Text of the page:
US-China tensions rise as Trump administration moves to cut Huawei off from global chip suppliers

A woman wearing a facial mask as a preventive measure against the COVID-19 coronavirus speaks on her smartphone in front of a shopping center in front of a Huawei store (rear) in Beijing on April 1, 2020. (Photo by NICOLAS ASFOURI / AFP) (Photo by NICOLAS ASFOURI / AFP via Getty Images)

Nicolas Asfouri | AFP | Getty Images

On Friday, the Trump administration decided to block semiconductor shipments to Huawei Technologies from global chip makers, in an action that could increase tensions with China.

The US Department of Commerce has said it is amending an export rule to “strategically target Huawei’s acquisition of semiconductors that are the direct product of certain American software and technology.”

The ministry added that “the announcement ends Huawei’s efforts to undermine US export controls”.

The rule change is a blow to Huawei, not the world. 2 manufacturer of smartphones, as well as TSMC of Taiwan, a major producer of chips for the HiSilicon unit of Huawei as well as its competitors of mobile phones Apple and Qualcomm.

Huawei, which needs semiconductors for its widely used smartphones and telecommunications equipment, is at the heart of a battle for global technological dominance between the United States and China.

The United States is trying to convince its allies to exclude Huawei equipment from next generation 5G networks on the grounds that its equipment could be used by China to spy. Huawei has repeatedly denied this claim.

Huawei has continued to use U.S. software and technology to design semiconductors, the Commerce Department said, although it was placed on an U.S. economic blacklist in May 2019.

Under the rule change, foreign companies using US chip manufacturing equipment will need to obtain a US license before supplying certain chips to Huawei or an affiliate like HiSilicon.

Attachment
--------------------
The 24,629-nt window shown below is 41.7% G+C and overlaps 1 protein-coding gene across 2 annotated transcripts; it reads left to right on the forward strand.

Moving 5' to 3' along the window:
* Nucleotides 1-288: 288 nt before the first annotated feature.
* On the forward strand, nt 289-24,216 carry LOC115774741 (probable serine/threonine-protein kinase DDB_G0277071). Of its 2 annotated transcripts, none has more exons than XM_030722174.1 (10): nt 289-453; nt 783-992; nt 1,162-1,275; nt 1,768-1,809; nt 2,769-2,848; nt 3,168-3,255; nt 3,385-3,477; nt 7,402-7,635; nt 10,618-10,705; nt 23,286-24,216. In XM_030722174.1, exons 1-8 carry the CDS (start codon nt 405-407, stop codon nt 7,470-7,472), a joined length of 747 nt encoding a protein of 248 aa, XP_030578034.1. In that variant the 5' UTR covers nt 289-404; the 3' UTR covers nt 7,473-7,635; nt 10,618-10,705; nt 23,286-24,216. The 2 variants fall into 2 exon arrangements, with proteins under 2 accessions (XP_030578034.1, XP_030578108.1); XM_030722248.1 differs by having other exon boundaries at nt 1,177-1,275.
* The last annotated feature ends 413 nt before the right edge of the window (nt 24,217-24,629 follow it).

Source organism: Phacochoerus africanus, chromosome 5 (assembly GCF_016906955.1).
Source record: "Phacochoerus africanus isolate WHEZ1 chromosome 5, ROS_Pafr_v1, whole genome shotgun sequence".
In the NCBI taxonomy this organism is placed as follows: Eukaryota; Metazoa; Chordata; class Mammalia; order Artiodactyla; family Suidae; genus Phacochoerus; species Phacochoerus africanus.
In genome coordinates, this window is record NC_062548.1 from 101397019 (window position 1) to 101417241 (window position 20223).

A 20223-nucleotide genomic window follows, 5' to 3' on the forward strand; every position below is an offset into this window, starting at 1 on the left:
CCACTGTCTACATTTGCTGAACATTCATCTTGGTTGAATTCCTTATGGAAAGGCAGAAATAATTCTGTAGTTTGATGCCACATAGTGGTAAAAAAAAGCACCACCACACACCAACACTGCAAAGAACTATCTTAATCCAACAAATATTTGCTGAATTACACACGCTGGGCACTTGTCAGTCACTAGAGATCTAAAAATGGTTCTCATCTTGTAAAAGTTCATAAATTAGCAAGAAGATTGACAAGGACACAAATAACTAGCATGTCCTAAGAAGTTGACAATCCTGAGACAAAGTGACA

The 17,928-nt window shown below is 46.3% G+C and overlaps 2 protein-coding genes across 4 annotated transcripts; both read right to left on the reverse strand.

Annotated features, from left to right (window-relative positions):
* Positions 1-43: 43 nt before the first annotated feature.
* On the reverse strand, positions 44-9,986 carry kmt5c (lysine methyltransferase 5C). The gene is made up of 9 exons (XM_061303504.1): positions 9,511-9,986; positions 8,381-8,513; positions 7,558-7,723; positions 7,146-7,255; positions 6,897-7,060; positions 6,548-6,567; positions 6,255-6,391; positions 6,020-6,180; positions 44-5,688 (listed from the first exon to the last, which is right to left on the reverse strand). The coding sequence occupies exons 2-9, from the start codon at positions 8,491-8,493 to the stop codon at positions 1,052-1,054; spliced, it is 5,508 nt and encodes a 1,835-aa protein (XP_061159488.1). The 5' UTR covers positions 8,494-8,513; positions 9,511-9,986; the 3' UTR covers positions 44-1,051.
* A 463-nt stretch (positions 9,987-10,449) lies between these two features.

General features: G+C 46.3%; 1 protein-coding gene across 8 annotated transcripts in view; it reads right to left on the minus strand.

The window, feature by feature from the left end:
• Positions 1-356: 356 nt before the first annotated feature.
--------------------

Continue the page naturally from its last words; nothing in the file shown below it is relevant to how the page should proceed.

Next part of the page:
In order for Huawei to continue receiving chipsets or using semiconductor designs related to certain U.S. software and technology, it would have to receive licenses from the Commerce Department.

National security issues

The rule change seeks to “prevent US technology from allowing malicious activity contrary to national security and the interests of the foreign policy of the United States,” Commerce Secretary Wilbur Ross said in a statement, adding that Huawei and its affiliates “have intensified their efforts to undermine this national security.” based on restrictions. “

The Commerce Department said the rule would allow wafers already in production to be shipped to Huawei as long as shipments are completed within 120 days of Friday. The chipsets are expected to be in production by Friday or they are not eligible under the rule.

The United States has placed Huawei and 114 affiliates on its economic blacklist citing national security concerns. This has forced some US and foreign companies to apply for special licenses from the Commerce Department to sell it, but Chinese hawks in the US government have been frustrated by the large number of supply chains beyond their reach.

Meanwhile, the Commerce Department has extended a temporary license which was due to expire on Friday to allow U.S. companies, many of which operate wireless networks in rural America, to continue doing business with Huawei until August 13. He warned that he expected it to be the last expansion.

Reuters said for the first time that the administration plans to change the foreign direct product rule, which subjects certain foreign-made products based on US technology or software to US regulation in November.

Most chip makers rely on equipment produced by American companies like KLA, Lam Research and Applied Materials, according to a report released last year by the Chinese company Everbright Securities.

The Trump administration has taken a series of measures for Chinese telecommunications companies in recent weeks.

The United States Federal Communications Commission (FCC) began last month the process of shutting down US operations of three state-controlled Chinese telecommunications companies, citing risks to national security. In April, the FCC also approved Google’s request for the Alphabet unit to use part of an 8,000-mile submarine telecommunications cable between the U.S. and Taiwan, but not Hong Kong after the agencies. have raised national security concerns.

This week, President Donald Trump extended for another year an executive decree of May 2019 prohibiting American companies from using telecommunications equipment manufactured by companies deemed to pose a risk to national security, a decision observed targeting Huawei and its counterpart ZTE Corp.

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